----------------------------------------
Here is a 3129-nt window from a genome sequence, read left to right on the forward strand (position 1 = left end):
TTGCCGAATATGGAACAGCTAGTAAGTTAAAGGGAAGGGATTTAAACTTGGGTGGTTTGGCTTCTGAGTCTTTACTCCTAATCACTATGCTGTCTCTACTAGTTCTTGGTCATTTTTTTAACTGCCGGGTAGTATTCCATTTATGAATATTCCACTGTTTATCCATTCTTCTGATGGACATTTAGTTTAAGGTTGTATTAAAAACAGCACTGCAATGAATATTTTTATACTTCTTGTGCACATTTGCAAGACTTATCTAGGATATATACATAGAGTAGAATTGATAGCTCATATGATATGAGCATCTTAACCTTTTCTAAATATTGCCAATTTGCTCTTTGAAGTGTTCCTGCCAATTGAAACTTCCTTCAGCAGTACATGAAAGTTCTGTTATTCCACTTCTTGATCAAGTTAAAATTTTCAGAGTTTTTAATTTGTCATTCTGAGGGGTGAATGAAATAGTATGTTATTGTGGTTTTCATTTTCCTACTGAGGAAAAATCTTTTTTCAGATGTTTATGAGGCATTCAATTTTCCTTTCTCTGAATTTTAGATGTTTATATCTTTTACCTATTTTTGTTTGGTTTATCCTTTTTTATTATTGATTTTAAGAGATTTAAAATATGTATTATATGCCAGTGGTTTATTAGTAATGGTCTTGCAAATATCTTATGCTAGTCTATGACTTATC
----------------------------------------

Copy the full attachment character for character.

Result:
Here is a 3129-nt window from a genome sequence, read left to right on the forward strand (position 1 = left end):
TTGCCGAATATGGAACAGCTAGTAAGTTAAAGGGAAGGGATTTAAACTTGGGTGGTTTGGCTTCTGAGTCTTTACTCCTAATCACTATGCTGTCTCTACTAGTTCTTGGTCATTTTTTTAACTGCCGGGTAGTATTCCATTTATGAATATTCCACTGTTTATCCATTCTTCTGATGGACATTTAGTTTAAGGTTGTATTAAAAACAGCACTGCAATGAATATTTTTATACTTCTTGTGCACATTTGCAAGACTTATCTAGGATATATACATAGAGTAGAATTGATAGCTCATATGATATGAGCATCTTAACCTTTTCTAAATATTGCCAATTTGCTCTTTGAAGTGTTCCTGCCAATTGAAACTTCCTTCAGCAGTACATGAAAGTTCTGTTATTCCACTTCTTGATCAAGTTAAAATTTTCAGAGTTTTTAATTTGTCATTCTGAGGGGTGAATGAAATAGTATGTTATTGTGGTTTTCATTTTCCTACTGAGGAAAAATCTTTTTTCAGATGTTTATGAGGCATTCAATTTTCCTTTCTCTGAATTTTAGATGTTTATATCTTTTACCTATTTTTGTTTGGTTTATCCTTTTTTATTATTGATTTTAAGAGATTTAAAATATGTATTATATGCCAGTGGTTTATTAGTAATGGTCTTGCAAATATCTTATGCTAGTCTATGACTTATC